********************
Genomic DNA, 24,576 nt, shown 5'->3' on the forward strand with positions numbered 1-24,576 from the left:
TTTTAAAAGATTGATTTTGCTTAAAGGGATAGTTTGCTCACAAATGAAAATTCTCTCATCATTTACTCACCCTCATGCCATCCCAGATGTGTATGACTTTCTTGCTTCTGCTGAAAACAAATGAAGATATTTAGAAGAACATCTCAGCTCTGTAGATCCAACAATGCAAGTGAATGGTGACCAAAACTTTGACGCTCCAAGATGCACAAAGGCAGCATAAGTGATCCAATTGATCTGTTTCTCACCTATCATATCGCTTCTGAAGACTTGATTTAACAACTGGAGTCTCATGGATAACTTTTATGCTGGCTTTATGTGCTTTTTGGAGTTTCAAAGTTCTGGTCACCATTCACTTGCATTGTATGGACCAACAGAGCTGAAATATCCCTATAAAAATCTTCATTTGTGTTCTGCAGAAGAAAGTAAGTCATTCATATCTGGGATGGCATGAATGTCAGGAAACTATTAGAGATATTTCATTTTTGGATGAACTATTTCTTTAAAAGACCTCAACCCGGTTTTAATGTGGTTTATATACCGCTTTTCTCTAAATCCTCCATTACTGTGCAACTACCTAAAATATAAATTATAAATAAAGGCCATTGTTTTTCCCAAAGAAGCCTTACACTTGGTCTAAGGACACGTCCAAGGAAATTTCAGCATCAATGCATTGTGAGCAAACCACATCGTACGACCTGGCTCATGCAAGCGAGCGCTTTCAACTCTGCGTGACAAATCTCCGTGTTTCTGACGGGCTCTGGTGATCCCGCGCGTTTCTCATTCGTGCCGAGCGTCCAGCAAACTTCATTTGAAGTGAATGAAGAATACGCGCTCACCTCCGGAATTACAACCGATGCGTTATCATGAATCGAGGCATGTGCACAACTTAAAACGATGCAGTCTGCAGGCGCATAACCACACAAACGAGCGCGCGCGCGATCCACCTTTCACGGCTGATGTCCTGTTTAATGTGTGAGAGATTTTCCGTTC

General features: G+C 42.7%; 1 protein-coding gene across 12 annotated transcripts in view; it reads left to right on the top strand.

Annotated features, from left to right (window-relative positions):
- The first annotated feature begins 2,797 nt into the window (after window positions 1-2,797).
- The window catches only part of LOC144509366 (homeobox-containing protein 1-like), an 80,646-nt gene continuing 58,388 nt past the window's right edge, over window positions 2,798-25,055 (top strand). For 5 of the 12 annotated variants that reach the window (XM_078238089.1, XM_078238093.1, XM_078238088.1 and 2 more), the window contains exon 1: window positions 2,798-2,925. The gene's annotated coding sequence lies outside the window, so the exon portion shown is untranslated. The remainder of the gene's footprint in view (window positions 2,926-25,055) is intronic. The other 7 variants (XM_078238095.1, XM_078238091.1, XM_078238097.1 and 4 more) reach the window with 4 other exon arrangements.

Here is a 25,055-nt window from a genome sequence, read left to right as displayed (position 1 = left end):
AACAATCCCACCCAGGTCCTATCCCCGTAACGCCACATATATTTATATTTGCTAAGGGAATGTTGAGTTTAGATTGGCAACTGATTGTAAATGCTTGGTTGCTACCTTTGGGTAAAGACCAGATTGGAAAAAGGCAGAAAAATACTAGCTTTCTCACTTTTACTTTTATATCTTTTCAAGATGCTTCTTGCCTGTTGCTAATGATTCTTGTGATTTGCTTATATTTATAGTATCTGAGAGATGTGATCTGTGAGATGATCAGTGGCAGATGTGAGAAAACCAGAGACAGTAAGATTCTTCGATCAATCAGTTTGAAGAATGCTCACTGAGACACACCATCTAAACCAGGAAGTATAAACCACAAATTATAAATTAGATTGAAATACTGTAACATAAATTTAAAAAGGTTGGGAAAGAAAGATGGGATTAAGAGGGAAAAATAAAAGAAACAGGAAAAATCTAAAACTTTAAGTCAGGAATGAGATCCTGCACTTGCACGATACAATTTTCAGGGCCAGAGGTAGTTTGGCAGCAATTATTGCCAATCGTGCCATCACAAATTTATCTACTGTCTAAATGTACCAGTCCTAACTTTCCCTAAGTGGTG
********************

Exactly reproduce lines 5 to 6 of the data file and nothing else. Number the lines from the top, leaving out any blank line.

- The first annotated feature begins 2,797 nt into the window (after window positions 1-2,797).
- The window catches only part of LOC144509366 (homeobox-containing protein 1-like), an 80,646-nt gene continuing 58,388 nt past the window's right edge, over window positions 2,798-25,055 (top strand). For 5 of the 12 annotated variants that reach the window (XM_078238089.1, XM_078238093.1, XM_078238088.1 and 2 more), the window contains exon 1: window positions 2,798-2,925. The gene's annotated coding sequence lies outside the window, so the exon portion shown is untranslated. The remainder of the gene's footprint in view (window positions 2,926-25,055) is intronic. The other 7 variants (XM_078238095.1, XM_078238091.1, XM_078238097.1 and 4 more) reach the window with 4 other exon arrangements.